your mind strongly even when you walk down the street, such that you
wouldn’t even blink if someone unexpectedly thrust a lance at your
nose. All warriors should employ such a state of mind all the time in
everyday life.

__________

There is a
practice designed to enter the Way of Buddha by means of your
profession. You should apply this idea, that a man born in a house of
valor, polishing a sword and sporting a bow, should always apply
attention strongly, as if he were marching right into an army of ten
million men.

The strongest men and the greatest masters of
martial arts are born that way, so no effort can attain that; but when
it comes to exerting our whole heart and disregarding our lives, to
whom should we be inferior? No one should think he’ll be beat, even by
the greatest warriors. Why? Because if you back down to such a person,
who will back down to you?

Thus you are always on duty, required to apply your full attention firmly. If you slack off, you’re no use.

Be
aware that this stable, firm attitude is itself meditation practice.
There is no other method of concentration to seek. Even Buddhism itself
is just a matter of applying full attention steadily, without being
disturbed by things. Developing a confident attitude that is never
pained or vexed or worried or saddened or altered or frightened is
called attaining buddhahood.

__________

There
are those who discuss the amount of rewards and size of entitlement of
men who have exercised considerable military valor, laid their lives on
the line, ground down their bones, and become famous. They are foolish!
Why not do a warrior’s deed, costly though it be, for the sake of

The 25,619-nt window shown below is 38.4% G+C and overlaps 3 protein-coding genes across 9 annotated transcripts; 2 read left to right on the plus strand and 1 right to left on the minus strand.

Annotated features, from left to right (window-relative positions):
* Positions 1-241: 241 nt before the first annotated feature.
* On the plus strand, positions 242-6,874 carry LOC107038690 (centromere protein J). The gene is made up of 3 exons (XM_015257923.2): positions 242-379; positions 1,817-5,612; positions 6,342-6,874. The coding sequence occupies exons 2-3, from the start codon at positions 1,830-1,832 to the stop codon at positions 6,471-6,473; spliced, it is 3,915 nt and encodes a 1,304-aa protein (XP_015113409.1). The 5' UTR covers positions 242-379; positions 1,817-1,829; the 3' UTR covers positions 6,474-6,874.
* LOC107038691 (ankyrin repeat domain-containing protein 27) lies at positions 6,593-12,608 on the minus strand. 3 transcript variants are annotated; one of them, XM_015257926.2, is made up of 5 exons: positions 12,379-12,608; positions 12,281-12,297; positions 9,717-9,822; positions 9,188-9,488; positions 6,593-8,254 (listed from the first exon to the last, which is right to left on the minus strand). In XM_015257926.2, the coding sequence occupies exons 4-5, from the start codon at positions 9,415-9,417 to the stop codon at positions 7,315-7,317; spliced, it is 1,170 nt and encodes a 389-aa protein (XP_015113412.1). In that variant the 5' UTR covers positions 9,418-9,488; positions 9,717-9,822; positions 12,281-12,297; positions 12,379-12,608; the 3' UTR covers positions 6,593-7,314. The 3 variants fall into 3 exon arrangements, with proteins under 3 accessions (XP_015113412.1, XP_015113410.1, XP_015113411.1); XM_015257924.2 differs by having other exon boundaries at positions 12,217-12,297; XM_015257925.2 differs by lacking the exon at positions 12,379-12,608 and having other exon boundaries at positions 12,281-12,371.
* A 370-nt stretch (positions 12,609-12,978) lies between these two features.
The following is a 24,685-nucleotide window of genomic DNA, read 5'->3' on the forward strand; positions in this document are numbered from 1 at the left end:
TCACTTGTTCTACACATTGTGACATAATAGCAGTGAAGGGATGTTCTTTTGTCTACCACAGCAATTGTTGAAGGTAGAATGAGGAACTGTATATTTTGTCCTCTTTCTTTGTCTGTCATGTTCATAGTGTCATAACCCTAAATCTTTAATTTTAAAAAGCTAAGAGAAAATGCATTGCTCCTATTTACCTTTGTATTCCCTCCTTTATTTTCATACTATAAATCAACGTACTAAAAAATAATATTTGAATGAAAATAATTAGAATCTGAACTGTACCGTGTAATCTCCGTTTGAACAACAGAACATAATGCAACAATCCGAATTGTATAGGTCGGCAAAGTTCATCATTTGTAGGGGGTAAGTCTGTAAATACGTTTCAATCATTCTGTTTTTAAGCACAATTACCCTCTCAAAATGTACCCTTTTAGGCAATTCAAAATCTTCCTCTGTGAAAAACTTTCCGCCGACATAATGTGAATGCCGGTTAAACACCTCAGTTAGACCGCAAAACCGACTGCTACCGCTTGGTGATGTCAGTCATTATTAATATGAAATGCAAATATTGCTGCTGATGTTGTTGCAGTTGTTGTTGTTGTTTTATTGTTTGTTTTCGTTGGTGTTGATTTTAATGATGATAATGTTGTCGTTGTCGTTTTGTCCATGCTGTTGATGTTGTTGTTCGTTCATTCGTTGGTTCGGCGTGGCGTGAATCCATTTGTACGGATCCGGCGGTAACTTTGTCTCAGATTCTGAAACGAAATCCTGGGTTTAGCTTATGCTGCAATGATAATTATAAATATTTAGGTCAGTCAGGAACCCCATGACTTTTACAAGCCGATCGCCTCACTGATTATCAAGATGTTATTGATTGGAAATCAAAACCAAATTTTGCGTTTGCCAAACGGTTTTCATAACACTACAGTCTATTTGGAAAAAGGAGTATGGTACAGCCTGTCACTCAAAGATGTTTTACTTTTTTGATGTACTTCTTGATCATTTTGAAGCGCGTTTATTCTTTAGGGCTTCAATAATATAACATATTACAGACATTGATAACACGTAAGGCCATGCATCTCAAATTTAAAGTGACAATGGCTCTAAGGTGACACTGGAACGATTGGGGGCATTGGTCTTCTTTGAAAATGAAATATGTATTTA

loyalty? People who think of rewards are nothing but military merchants.

__________

There
are myriad different methods of practice, but essentially they amount
to no more than overcoming thoughts of yourself. The source of
suffering is ego, the thought of self. To know this is reason. Knowing
the reason for suffering, what a sense of duty does is evoke effort to
extinguish the thought of self with a genuine courageous mind. People
without reason don’t understand the source of misery and happiness;
people without a sense of duty cannot break the bonds of life and death.

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Table of Contents


Introduction    1

1. Shiba Yoshimasa (1349–1410)    17
2. Ichijo Kaneyoshi (1402–1481)    25
3. Nakae Toju (1608–1648)    31
4. Suzuki Shosan (1579–1655)    43
5. Kumazawa Banzan (1619–1691)    53
6. Yamaga Soko (1622–1685)    61
7. Kaibara Ekken (1630–1714)    69
8. Naganuma Muneyoshi (1635–1690)    79
9. Muro Naokiyo (1658–1734)    97
10. Yamamoto Tsunetomo (1659–1719)    109
11. Izawa Nagahide (active ca. 1711–1732)    113
12. Yamamoto Ujihide (n.d.)    121
13. Hakuin Ekaku (1686–1769)    127
14. Hojo Chikuho-shi (17th c.)    133
15. Takayama Kentei (fl. ca. 1761–1764)    141
16. Hayashi Shihei (1738–1793)    171
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Customer Reviews

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Sort by: Showing all of 2 Customer Reviews
  • Posted June 27, 2013

    This book is a wonderful and much-needed resource on the samurai

    This book is a wonderful and much-needed resource on the samurai mindset throughout Japanese history. Put down your copy of A Book of Five Rings or Hagakure and read this -- Cleary has assembled Buddhist, Daoist, and Confucian takes on all aspects of samurai life spanning many centuries, and has done a wonderful job of explaining what they mean and how they relate to each other. My one complaint is that the nationalism of some of the later documents gets extremely dry. All in all, though, an invaluable and interesting resource.

    1 out of 1 people found this review helpful.

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  • Anonymous

    Posted January 6, 2011